Writers Journey: Sensationalism...

Sensationalism is a modern American phenomenon these days.  We should take care to notice that goals of any positive value are worthy of respect and admiration.  This is not just a warning for writers, but for anyone with a career goal.  If a student wishes to graduate from college and enter a career as a teacher’s assistant, earning an income of thirty thousand to fifty thousand a year, this is a worthy goal.  So long as that student keeps their expenses in under their wage, this person can be said to have attained success.  They earn more than they spend, and they provide a service to humanity. However, one will often encounter mental hiccups in their most basic endeavors because of an obsession with sensationalism in America today.  If you are not a Forbes CEO, or a national best-selling author, you may encounter many blank stares among family and friends, and even your college faculty.  I recently sat through an unfortunate session at a local college where students were encouraged to earn a hundred thousand a year, find two houses, have three cars, and this was considered ‘making it.’  And I realized that this ideal is extremely sensationalized let alone economically and environmentally unsustainable.  Two houses.  Three cars.  Everyone should have it.  So the theory goes . . . Nowhere does this apply more than to the working artist.  A writer is automatically successful because they finish a final draft.  That’s it.  That draft may never see publication, but the success is still there.  Looking at history, this is how now-famous writers like Jane Austen and the Brontë sisters were initially successful.  They wrote stories for their families, for each other, and those stories were taken by their families to publishing houses which accepted...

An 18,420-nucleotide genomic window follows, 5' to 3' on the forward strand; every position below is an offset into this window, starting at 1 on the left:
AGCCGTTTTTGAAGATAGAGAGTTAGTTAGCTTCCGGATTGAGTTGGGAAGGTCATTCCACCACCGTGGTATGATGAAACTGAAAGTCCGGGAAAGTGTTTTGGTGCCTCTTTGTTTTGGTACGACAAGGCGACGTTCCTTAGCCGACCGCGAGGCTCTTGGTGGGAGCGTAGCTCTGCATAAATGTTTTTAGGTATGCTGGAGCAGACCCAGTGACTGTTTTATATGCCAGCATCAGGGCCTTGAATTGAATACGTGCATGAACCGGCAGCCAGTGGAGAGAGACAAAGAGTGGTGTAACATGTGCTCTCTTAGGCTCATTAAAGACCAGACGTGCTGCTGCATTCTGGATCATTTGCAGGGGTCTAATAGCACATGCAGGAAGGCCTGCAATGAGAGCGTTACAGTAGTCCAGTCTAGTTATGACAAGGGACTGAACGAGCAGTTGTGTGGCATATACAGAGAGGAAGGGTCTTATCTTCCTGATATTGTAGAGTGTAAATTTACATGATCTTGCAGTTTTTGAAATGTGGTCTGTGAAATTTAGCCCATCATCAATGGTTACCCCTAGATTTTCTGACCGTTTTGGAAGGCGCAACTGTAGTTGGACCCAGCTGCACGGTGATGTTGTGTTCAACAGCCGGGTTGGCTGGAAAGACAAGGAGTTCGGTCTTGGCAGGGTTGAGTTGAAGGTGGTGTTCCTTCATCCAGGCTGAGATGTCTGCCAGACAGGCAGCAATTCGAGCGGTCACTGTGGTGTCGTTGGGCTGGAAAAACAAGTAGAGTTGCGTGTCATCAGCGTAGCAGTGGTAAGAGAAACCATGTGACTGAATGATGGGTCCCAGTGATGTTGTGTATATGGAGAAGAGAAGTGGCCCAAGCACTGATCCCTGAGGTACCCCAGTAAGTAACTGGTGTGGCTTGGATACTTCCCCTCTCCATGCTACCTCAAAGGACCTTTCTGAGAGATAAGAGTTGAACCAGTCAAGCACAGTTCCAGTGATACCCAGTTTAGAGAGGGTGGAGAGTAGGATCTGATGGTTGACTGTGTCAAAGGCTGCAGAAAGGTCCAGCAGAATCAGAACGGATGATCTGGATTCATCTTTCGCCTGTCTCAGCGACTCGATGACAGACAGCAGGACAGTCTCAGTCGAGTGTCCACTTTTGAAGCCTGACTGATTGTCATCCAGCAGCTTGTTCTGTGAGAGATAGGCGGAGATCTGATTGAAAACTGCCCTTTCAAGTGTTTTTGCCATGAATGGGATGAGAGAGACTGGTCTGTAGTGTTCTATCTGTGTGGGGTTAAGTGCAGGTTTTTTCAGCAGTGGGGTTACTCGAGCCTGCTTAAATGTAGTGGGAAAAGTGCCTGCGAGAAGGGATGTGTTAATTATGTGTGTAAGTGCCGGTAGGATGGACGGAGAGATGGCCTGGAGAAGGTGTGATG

Rally ‘Round the Piano! Jul15

Rally ‘Round the Piano!...

It’s one of those indelible old-timey images. There’s the family in the parlor, or the hall, or in the living room, gathered around the family upright piano. One of them, usually the mother, is sitting and playing. One of the family members might have a fiddle playing along. And everyone else is singing along, smiling broadly. Granted it may be an exaggeration of the “good old days”, but in the time before TV and radio and even phonographs there was a tendency for at least one family member to be an amateur musician. If they were wealthy, they might have a grand piano and all the children would be required to take lessons. As the social status dropped, the instruments would become more compact and cheaper; violins, guitars, banjos, ukuleles. If the group were large enough, you may get some brass players and woodwind players. And of course, everyone could sing, frequently in harmony, at least a little bit; even if it were just songs from the church hymnal. In the days before mp3 players, and CD players, and cassette players, and on and on, if a family wanted music in their house they typically had to supply it themselves. The wealthy paid for their children to be taught music. The poor would sit their kids down and teach them what they knew. But come what may, music was part of everyone’s life even if it wasn’t being pumped straight down their ear canals with a pair of iPod earbuds. It’s tempting to go into rant-mode on topics like this, and ascribe the decline of musicianship among the masses to laziness. I don’t know that that is a fair assessment. First there’s the immense amount of things that a person or family can do...